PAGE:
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Agreement with U.S. Government, State of New Hampshire to Yield Significant Reductions in Water Pollution from Manchester, N.H. Sewer Systems

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John Senn (
(617) 918-1019

MANCHESTER, N.H. – The U.S. Environmental Protection Agency (EPA) and the U.S. Department of Justice (DOJ) today announced an agreement with the City of Manchester that will result in significant reductions of sewage from the city's wastewater treatment systems into the Merrimack River and its tributaries. The State of New Hampshire joined the U.S. government as a co-plaintiff on this agreement, which also resolves alleged violations of the Clean Water Act by the City of Manchester.

Under a proposed consent decree filed in the U.S. District Court for the District of New Hampshire today, the City of Manchester has agreed to implement a 20-year plan to control and significantly reduce overflows of its sewer system, which will improve water quality of the Merrimack River. The plan is estimated to cost $231 million to implement. The Merrimack River is a drinking water source for more than 500,000 people, is stocked with bass and trout for fishing, is used for kayaking and boating and other recreational opportunities.

"This agreement means a healthier Merrimack River and cleaner water for the communities along the river in both New Hampshire and Massachusetts," said EPA New England Regional Administrator Dennis Deziel. "EPA has long been committed to working with our state and federal partners and cities like Manchester to improve water quality along the Merrimack, which is an important source of drinking water and recreation destination."

"This agreement demonstrates a recognition by all parties of the importance of maintaining our clean waters," said Bob Scott, Commissioner of the N.H. Department of Environmental Services. "NHDES looks forward to continuing to work with Manchester, both in terms of financing the projects and ensuring they are successful."

The settlement addresses problems with Manchester's combined sewer system, which when overwhelmed by rain and stormwater, frequently discharges raw sewage, industrial waste, nitrogen, phosphorus and polluted stormwater into the Merrimack River and its tributaries. The volume of combined sewage that overflows from the Manchester's combined sewer system is approximately 280 million gallons annually, which is approximately half of the combined sewage discharge volume from all communities to the Merrimack River.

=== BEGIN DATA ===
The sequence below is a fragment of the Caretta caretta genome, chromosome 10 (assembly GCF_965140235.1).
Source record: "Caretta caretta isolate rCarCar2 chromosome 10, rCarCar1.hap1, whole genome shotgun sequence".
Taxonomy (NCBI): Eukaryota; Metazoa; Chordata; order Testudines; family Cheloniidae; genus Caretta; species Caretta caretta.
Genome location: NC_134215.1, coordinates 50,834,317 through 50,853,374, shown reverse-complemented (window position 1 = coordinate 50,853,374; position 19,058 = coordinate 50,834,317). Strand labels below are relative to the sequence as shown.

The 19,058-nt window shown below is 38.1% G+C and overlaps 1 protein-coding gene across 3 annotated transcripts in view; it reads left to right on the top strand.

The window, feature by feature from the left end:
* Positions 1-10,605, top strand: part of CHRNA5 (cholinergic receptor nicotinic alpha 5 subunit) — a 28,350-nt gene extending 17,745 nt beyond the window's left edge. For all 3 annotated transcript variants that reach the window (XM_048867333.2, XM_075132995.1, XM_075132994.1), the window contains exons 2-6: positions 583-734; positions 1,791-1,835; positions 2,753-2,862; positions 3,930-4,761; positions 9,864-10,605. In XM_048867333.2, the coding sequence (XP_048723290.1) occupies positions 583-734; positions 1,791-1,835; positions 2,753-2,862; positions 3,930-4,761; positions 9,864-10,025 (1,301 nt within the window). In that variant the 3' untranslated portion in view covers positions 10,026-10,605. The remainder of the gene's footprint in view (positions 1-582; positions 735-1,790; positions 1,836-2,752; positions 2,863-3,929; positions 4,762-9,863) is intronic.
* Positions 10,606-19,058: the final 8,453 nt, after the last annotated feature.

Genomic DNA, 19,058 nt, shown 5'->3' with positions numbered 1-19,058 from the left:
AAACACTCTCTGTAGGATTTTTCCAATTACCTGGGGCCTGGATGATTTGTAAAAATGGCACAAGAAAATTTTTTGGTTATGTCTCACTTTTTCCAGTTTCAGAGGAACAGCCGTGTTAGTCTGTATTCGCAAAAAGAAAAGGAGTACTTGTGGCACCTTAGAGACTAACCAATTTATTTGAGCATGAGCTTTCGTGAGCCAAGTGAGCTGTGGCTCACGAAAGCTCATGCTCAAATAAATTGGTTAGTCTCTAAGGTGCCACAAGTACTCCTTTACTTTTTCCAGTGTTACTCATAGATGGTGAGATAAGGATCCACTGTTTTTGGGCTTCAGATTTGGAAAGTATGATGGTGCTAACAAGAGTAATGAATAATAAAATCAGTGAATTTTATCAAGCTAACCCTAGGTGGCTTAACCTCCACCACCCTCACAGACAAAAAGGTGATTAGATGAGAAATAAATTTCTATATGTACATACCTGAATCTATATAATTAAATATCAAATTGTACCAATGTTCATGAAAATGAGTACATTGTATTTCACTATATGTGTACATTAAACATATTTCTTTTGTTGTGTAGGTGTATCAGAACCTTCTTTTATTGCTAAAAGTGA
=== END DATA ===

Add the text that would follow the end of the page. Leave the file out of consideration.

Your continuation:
Under the proposed consent decree, Manchester will implement combined sewer overflow (CSO) abatement controls and upgrades at its wastewater treatment facilities that are expected to reduce the city's total annual combined sewer discharge volume by approximately 74% from approximately 280 million gallons to 73 million gallons.

The two major components of the CSO abatement controls will disconnect Cemetery Brook in Manchester, the largest of the local five significant connected brooks, from the city's combined sewer system. Manchester will design and construct a new 2.5-mile drain for Cemetery Brook from Mammoth Road to the Merrimack River to convey both the brook's and storm drainage flows. The city will also design and construct projects to separate the combined sewers for areas adjacent to the Cemetery Brook drain. These drainage and sewer separation projects will together address the largest drainage basin in the city and produce the greatest volume of CSO reduction.

The work under the proposed consent decree also includes the construction of a new drain and sewer separation in the Christian Brook drainage basin, which will remove the third largest brook from the wastewater collection system.

The proposed consent decree also requires the city to implement a CSO discharge monitoring and notification program, which will include direct measurement of all discharges from six CSO outfalls estimated to be more than 99% of all of the city's total CSO discharge volumes. The city will be required to provide initial and supplemental notification to the public, including public health departments and downstream communities, with notification made through electronic means such as posting to the city's publicly available website and reasonable efforts to provide other notification.

In addition to the 20-year control plan, the proposed settlement also requires the upgrades to improve the handling of solid waste at the wastewater treatment plant to reduce discharges of phosphorous.

Many of the communities in the Merrimack River watershed are environmental justice communities with large numbers of minority and low-income residents.

In September 2019, EPA issued Clean Water Act permits to the cities of Haverhill, Lawrence and Lowell, Massachusetts under the National Pollutant Discharge Elimination System to reduce pollutant discharges from the three wastewater treatment plants and associated CSOs into the Merrimack River at 27 locations across the three cities.

The proposed consent decree is subject to a 30-day public comment period and court approval after it is published in the Federal Register. It will be available for viewing on the DOJ's website:

For more information on this settlement, visit:

For more information on EPA's work on the Merrimack, including the Agency's interactive "story map," visit:

For more information on EPA's work to address raw sewage and contaminated stormwater in communities across the country, visit: